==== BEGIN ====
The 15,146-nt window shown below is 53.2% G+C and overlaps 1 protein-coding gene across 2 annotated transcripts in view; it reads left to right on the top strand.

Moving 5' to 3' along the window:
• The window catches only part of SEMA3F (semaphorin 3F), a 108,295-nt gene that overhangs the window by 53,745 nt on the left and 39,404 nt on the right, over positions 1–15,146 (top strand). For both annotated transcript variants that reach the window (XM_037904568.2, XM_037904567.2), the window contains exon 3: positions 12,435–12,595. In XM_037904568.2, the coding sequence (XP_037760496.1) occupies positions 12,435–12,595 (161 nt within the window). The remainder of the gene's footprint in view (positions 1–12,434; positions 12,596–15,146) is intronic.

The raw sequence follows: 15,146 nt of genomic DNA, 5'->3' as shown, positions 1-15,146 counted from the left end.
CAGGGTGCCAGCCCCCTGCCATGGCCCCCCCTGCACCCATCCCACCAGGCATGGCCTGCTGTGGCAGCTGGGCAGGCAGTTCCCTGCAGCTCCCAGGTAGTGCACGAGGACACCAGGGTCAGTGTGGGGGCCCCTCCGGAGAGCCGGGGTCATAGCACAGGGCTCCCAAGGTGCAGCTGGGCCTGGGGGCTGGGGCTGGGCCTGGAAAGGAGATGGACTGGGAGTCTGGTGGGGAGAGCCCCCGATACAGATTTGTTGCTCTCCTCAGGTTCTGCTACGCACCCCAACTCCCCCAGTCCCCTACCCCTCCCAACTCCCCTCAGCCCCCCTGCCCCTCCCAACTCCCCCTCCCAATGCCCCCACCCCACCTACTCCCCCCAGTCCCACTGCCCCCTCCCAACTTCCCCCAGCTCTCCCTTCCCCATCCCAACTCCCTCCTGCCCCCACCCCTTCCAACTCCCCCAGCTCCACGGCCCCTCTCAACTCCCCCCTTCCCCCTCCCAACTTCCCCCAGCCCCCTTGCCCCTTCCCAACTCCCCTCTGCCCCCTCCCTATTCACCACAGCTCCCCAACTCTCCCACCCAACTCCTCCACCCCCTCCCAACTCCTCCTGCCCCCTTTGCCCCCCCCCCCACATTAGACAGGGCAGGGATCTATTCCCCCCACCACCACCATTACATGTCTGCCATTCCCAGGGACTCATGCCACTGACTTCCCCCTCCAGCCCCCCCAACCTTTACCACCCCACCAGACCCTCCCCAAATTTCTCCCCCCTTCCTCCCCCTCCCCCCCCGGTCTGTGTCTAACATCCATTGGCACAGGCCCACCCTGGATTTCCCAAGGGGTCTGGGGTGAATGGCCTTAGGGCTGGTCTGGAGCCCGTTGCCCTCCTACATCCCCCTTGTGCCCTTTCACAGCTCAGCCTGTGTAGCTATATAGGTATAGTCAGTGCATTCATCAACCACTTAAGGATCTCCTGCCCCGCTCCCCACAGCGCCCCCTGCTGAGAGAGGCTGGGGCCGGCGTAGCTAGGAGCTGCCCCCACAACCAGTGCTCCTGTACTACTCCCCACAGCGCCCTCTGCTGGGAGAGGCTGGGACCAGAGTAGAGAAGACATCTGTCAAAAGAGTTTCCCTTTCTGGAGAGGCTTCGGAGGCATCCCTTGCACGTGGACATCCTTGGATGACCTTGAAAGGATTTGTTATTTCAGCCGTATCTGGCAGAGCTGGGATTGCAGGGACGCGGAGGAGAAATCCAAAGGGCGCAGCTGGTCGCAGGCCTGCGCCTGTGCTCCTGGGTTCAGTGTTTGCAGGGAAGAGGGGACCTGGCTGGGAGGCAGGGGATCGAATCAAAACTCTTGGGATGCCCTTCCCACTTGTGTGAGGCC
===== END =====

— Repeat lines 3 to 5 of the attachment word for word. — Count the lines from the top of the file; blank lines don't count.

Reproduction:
• The window catches only part of SEMA3F (semaphorin 3F), a 108,295-nt gene that overhangs the window by 53,745 nt on the left and 39,404 nt on the right, over positions 1–15,146 (top strand). For both annotated transcript variants that reach the window (XM_037904568.2, XM_037904567.2), the window contains exon 3: positions 12,435–12,595. In XM_037904568.2, the coding sequence (XP_037760496.1) occupies positions 12,435–12,595 (161 nt within the window). The remainder of the gene's footprint in view (positions 1–12,434; positions 12,596–15,146) is intronic.

The raw sequence follows: 15,146 nt of genomic DNA, 5'->3' as shown, positions 1-15,146 counted from the left end.
CAGGGTGCCAGCCCCCTGCCATGGCCCCCCCTGCACCCATCCCACCAGGCATGGCCTGCTGTGGCAGCTGGGCAGGCAGTTCCCTGCAGCTCCCAGGTAGTGCACGAGGACACCAGGGTCAGTGTGGGGGCCCCTCCGGAGAGCCGGGGTCATAGCACAGGGCTCCCAAGGTGCAGCTGGGCCTGGGGGCTGGGGCTGGGCCTGGAAAGGAGATGGACTGGGAGTCTGGTGGGGAGAGCCCCCGATACAGATTTGTTGCTCTCCTCAGGTTCTGCTACGCACCCCAACTCCCCCAGTCCCCTACCCCTCCCAACTCCCCTCAGCCCCCCTGCCCCTCCCAACTCCCCCTCCCAATGCCCCCACCCCACCTACTCCCCCCAGTCCCACTGCCCCCTCCCAACTTCCCCCAGCTCTCCCTTCCCCATCCCAACTCCCTCCTGCCCCCACCCCTTCCAACTCCCCCAGCTCCACGGCCCCTCTCAACTCCCCCCTTCCCCCTCCCAACTTCCCCCAGCCCCCTTGCCCCTTCCCAACTCCCCTCTGCCCCCTCCCTATTCACCACAGCTCCCCAACTCTCCCACCCAACTCCTCCACCCCCTCCCAACTCCTCCTGCCCCCTTTGCCCCCCCCCCCACATTAGACAGGGCAGGGATCTATTCCCCCCACCACCACCATTACATGTCTGCCATTCCCAGGGACTCATGCCACTGACTTCCCCCTCCAGCCCCCCCAACCTTTACCACCCCACCAGACCCTCCCCAAATTTCTCCCCCCTTCCTCCCCCTCCCCCCCCGGTCTGTGTCTAACATCCATTGGCACAGGCCCACCCTGGATTTCCCAAGGGGTCTGGGGTGAATGGCCTTAGGGCTGGTCTGGAGCCCGTTGCCCTCCTACATCCCCCTTGTGCCCTTTCACAGCTCAGCCTGTGTAGCTATATAGGTATAGTCAGTGCATTCATCAACCACTTAAGGATCTCCTGCCCCGCTCCCCACAGCGCCCCCTGCTGAGAGAGGCTGGGGCCGGCGTAGCTAGGAGCTGCCCCCACAACCAGTGCTCCTGTACTACTCCCCACAGCGCCCTCTGCTGGGAGAGGCTGGGACCAGAGTAGAGAAGACATCTGTCAAAAGAGTTTCCCTTTCTGGAGAGGCTTCGGAGGCATCCCTTGCACGTGGACATCCTTGGATGACCTTGAAAGGATTTGTTATTTCAGCCGTATCTGGCAGAGCTGGGATTGCAGGGACGCGGAGGAGAAATCCAAAGGGCGCAGCTGGTCGCAGGCCTGCGCCTGTGCTCCTGGGTTCAGTGTTTGCAGGGAAGAGGGGACCTGGCTGGGAGGCAGGGGATCGAATCAAAACTCTTGGGATGCCCTTCCCACTTGTGTGAGGCC